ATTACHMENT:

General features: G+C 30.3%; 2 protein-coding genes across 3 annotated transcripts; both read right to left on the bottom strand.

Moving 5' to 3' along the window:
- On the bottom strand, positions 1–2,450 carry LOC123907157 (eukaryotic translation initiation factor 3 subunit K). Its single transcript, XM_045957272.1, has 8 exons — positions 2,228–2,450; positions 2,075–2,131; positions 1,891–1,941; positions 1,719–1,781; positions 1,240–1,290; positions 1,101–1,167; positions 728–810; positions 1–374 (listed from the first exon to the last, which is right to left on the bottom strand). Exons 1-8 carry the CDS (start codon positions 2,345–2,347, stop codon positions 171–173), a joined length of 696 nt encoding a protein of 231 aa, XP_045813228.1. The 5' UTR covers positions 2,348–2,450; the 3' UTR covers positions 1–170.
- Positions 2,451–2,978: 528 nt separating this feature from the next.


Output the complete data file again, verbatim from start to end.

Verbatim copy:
General features: G+C 30.3%; 2 protein-coding genes across 3 annotated transcripts; both read right to left on the bottom strand.

Moving 5' to 3' along the window:
- On the bottom strand, positions 1–2,450 carry LOC123907157 (eukaryotic translation initiation factor 3 subunit K). Its single transcript, XM_045957272.1, has 8 exons — positions 2,228–2,450; positions 2,075–2,131; positions 1,891–1,941; positions 1,719–1,781; positions 1,240–1,290; positions 1,101–1,167; positions 728–810; positions 1–374 (listed from the first exon to the last, which is right to left on the bottom strand). Exons 1-8 carry the CDS (start codon positions 2,345–2,347, stop codon positions 171–173), a joined length of 696 nt encoding a protein of 231 aa, XP_045813228.1. The 5' UTR covers positions 2,348–2,450; the 3' UTR covers positions 1–170.
- Positions 2,451–2,978: 528 nt separating this feature from the next.